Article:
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Strata Florida - Extract from "A Topographical Dictionary of Wales"
by Samuel Lewis 1833

"CARON-UWCH-CLAWDD, or STRATA-FLORIDA, a chapelry in the parish of TRÊGARON, partly in the hundred of ILAR, and partly in the upper division of the hundred of PENARTH, county of CARDIGAN, SOUTH WALES, 6 miles (N. E.) from Trêgaron containing 732 inhabitants. Near the source of the river Teivy, in the vicinity of this place, a sanguinary battle was fought, in 1042, between Grufydd ab Llewelyn, Prince of North Wales, and Hywel, Prince of South Wales, who, having been previously discomfited by Grufydd, was pursued hither, and, in this second action, was slain, together with a great part of his army. This place is distinguished as the site of a celebrated abbey for Cistercian monks, founded here in 1164, by Rhys ,son of Grufydd, the reigning prince of South Wales, under the name of' Strata Florida or, as it is called by the Welsh, Ystrad Flur; and the endowment then given to it was confirmed by the sons of Rhys in the presence of their army, in the church of Rhaiadr, and subsequently by Henry II. Llewelyn ab Iorwerth, Prince of Wales, desirous of determining, before his death, the succession to the sovereignty, convened a meeting of all the Welsh chieftains at Strata Florida, where they renewed their oaths of allegiance, and did homage to Davydd, his son, by the English princess, in preference to his elder brother Grufydd. During the early wars between the English and the Welsh, this monastery frequently sustained considerable damage; and in the 23rd of Edward 1.it was accidentally destroyed by fire, with the exception of an old building, subsequently used as a barn, which is supposed to have formed part of the original structure, and is called Yr hên Vonachlog, or     " the old Monastery." King Edward gave the abbot permission to rebuild it, and granted the sum of £78 towards defraying the expense. From this period it continued to flourish in the possession of ample endowments, including a large tract of adjacent country, besides lands at a distance; and was the place of interment of many of the Welsh sovereigns and nobility, of whom Prince Rhys, its founder,was buried here in 1196. It afforded an asylum for learned men during various succeeding ages, amongst whom was Gutyn Owain. an eminent Welsh poet, herald, and historian of the fifteenth century, who made this his principal residence, and here probably compiled some of his most elaborate works. Several of the public records of the principality were deposited in this abbey, in common with that of Aberconway; and amongst the rest was the Chronicle of Caradoc of Llancarvan, which was a collection of the successions and acts of the British princes after Cadwalladr, to the year 1156, by Caradoc and afterwards continued in these monasteries until the year 1270, forming a complete registry of the most notable occurrences within the island, and particularly in connexion with the principality. There were several cells and hospitals, with chapels annexed to the latter, subordinate to the principal establishment here : the revenue of this monastery, at the time of the dissolution, was estimated at £122.6.8. After the dissolution, a mansion was erected here by John Stedman, Esq., which, together with the estate, has become the property of the Powell family, by marriage with an heiress of the Stedmans. In the vicinity of this place, near the summit of a chain of hills which separates the counties of Cardigan and Brecknock, and surrounded by a wild and dreary tract of moorland, there is a cluster of lakes, six in number, the principal of which is Llyn Teivy, where the river Teivy has its source. The living is a perpetual curacy, in the archdeaconry of Cardigan, and diocese of St.David's, endowed with £800 royal bounty, and £400 parliamentary grant, and in the patronage of E. W. Powell, Esq. The chapel, dedicated to St. Mary, is a small edifice of mean appearance. The buildings of the ancient monastery, which were of considerable extent and magnificence, occupied a somewhat romantic situation, being environed on three sides by a lofty chain of barren hills, and overlooking the vale of the Teivy. The only part remaining is an arched gateway, of curious Norman architecture, differing greatly from other specimens of that style, and of great beauty: various sculptured fragments of freestone glazed tiles, painted glass, and other relics, indicating the past grandeur of these buildings, have been occasionally dug up; and two seals, one circular, about the size of a crown piece, and bearing the arms of the abbey, and the other elliptical, having a representation of the Madona and child, were found several years ago in the adjacent grounds. The old cemetery was enclosed by a rude stone wall, and is reported to have comprised one hundred and twenty acres of ground, being the exact quantity of the abbey land now tithe-free, in which leaden coffins have been frequently dug up, and in which there were, according to Leland, thirty-nine yew trees, though others say twenty-four, and under one of them, as tradition reports, Davydd ab Gwylim, the noted bard of this county, was interred. The average annual expenditure for the support of the poor is £198.12."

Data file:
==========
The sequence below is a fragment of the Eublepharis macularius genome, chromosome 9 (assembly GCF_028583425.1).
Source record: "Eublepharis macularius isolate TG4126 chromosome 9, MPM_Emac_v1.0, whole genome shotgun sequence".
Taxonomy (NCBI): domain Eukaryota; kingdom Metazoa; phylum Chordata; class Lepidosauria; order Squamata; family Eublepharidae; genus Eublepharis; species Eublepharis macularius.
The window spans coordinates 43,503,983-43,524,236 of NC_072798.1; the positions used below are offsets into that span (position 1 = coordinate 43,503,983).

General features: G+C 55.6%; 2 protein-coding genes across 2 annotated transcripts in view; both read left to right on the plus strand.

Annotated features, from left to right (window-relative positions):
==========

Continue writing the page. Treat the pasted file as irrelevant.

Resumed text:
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[Gareth Hicks: 16 December 1999]

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